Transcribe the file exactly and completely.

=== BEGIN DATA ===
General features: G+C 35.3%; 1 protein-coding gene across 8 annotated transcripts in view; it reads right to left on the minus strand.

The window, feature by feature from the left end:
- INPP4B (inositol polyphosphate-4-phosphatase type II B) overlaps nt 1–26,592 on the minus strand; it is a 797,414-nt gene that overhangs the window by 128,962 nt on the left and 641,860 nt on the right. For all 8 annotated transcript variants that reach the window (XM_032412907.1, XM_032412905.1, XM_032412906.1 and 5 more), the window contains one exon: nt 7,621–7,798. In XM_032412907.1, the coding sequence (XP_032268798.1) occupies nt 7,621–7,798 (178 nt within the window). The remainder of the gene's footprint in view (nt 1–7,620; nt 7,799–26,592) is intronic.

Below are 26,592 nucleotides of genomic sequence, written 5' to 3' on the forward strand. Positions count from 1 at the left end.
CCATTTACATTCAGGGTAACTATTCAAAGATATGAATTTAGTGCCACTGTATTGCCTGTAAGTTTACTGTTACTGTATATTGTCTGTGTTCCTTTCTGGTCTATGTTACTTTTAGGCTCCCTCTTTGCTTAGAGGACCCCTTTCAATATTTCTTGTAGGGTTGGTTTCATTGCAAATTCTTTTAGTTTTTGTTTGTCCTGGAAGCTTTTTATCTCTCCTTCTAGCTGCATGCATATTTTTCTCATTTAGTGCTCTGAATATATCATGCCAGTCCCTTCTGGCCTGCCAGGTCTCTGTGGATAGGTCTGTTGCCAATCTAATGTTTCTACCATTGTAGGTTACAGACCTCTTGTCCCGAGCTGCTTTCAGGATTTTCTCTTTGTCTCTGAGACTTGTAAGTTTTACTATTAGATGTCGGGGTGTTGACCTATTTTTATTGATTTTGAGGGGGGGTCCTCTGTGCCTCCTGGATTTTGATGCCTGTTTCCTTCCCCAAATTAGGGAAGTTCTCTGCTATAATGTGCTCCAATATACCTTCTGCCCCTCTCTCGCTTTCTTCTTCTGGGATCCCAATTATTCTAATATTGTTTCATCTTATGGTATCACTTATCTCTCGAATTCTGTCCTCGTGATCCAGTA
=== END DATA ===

General features: G+C 35.3%; 1 protein-coding gene across 8 annotated transcripts in view; it reads right to left on the minus strand.

The window, feature by feature from the left end:
- INPP4B (inositol polyphosphate-4-phosphatase type II B) overlaps nt 1–26,592 on the minus strand; it is a 797,414-nt gene that overhangs the window by 128,962 nt on the left and 641,860 nt on the right. For all 8 annotated transcript variants that reach the window (XM_032412907.1, XM_032412905.1, XM_032412906.1 and 5 more), the window contains one exon: nt 7,621–7,798. In XM_032412907.1, the coding sequence (XP_032268798.1) occupies nt 7,621–7,798 (178 nt within the window). The remainder of the gene's footprint in view (nt 1–7,620; nt 7,799–26,592) is intronic.

Below are 26,592 nucleotides of genomic sequence, written 5' to 3' on the forward strand. Positions count from 1 at the left end.
CCATTTACATTCAGGGTAACTATTCAAAGATATGAATTTAGTGCCACTGTATTGCCTGTAAGTTTACTGTTACTGTATATTGTCTGTGTTCCTTTCTGGTCTATGTTACTTTTAGGCTCCCTCTTTGCTTAGAGGACCCCTTTCAATATTTCTTGTAGGGTTGGTTTCATTGCAAATTCTTTTAGTTTTTGTTTGTCCTGGAAGCTTTTTATCTCTCCTTCTAGCTGCATGCATATTTTTCTCATTTAGTGCTCTGAATATATCATGCCAGTCCCTTCTGGCCTGCCAGGTCTCTGTGGATAGGTCTGTTGCCAATCTAATGTTTCTACCATTGTAGGTTACAGACCTCTTGTCCCGAGCTGCTTTCAGGATTTTCTCTTTGTCTCTGAGACTTGTAAGTTTTACTATTAGATGTCGGGGTGTTGACCTATTTTTATTGATTTTGAGGGGGGGTCCTCTGTGCCTCCTGGATTTTGATGCCTGTTTCCTTCCCCAAATTAGGGAAGTTCTCTGCTATAATGTGCTCCAATATACCTTCTGCCCCTCTCTCGCTTTCTTCTTCTGGGATCCCAATTATTCTAATATTGTTTCATCTTATGGTATCACTTATCTCTCGAATTCTGTCCTCGTGATCCAGTA